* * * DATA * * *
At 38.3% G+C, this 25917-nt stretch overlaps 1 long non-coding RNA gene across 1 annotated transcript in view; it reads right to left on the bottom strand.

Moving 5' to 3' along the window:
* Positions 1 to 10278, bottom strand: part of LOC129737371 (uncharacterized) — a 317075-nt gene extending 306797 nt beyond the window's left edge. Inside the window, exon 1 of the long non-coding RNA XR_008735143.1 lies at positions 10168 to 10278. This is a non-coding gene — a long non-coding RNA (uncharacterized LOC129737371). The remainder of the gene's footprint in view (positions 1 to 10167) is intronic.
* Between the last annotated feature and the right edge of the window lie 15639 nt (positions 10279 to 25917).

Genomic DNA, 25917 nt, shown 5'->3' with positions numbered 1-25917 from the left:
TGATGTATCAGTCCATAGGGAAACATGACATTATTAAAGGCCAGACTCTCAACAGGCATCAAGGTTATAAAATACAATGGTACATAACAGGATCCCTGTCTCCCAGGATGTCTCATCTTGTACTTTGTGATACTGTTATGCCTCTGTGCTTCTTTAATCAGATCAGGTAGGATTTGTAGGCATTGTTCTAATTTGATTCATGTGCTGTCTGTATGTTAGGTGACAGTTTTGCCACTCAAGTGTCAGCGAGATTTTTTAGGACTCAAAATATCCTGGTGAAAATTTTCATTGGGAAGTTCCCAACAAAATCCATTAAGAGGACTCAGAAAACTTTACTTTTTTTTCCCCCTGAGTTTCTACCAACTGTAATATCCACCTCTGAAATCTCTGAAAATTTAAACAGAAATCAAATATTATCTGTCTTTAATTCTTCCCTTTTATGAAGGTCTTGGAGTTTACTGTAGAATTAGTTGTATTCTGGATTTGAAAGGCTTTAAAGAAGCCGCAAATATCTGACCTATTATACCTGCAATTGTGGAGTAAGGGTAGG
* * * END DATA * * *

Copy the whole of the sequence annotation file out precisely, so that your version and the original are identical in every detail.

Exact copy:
At 38.3% G+C, this 25917-nt stretch overlaps 1 long non-coding RNA gene across 1 annotated transcript in view; it reads right to left on the bottom strand.

Moving 5' to 3' along the window:
* Positions 1 to 10278, bottom strand: part of LOC129737371 (uncharacterized) — a 317075-nt gene extending 306797 nt beyond the window's left edge. Inside the window, exon 1 of the long non-coding RNA XR_008735143.1 lies at positions 10168 to 10278. This is a non-coding gene — a long non-coding RNA (uncharacterized LOC129737371). The remainder of the gene's footprint in view (positions 1 to 10167) is intronic.
* Between the last annotated feature and the right edge of the window lie 15639 nt (positions 10279 to 25917).

Genomic DNA, 25917 nt, shown 5'->3' with positions numbered 1-25917 from the left:
TGATGTATCAGTCCATAGGGAAACATGACATTATTAAAGGCCAGACTCTCAACAGGCATCAAGGTTATAAAATACAATGGTACATAACAGGATCCCTGTCTCCCAGGATGTCTCATCTTGTACTTTGTGATACTGTTATGCCTCTGTGCTTCTTTAATCAGATCAGGTAGGATTTGTAGGCATTGTTCTAATTTGATTCATGTGCTGTCTGTATGTTAGGTGACAGTTTTGCCACTCAAGTGTCAGCGAGATTTTTTAGGACTCAAAATATCCTGGTGAAAATTTTCATTGGGAAGTTCCCAACAAAATCCATTAAGAGGACTCAGAAAACTTTACTTTTTTTTCCCCCTGAGTTTCTACCAACTGTAATATCCACCTCTGAAATCTCTGAAAATTTAAACAGAAATCAAATATTATCTGTCTTTAATTCTTCCCTTTTATGAAGGTCTTGGAGTTTACTGTAGAATTAGTTGTATTCTGGATTTGAAAGGCTTTAAAGAAGCCGCAAATATCTGACCTATTATACCTGCAATTGTGGAGTAAGGGTAGG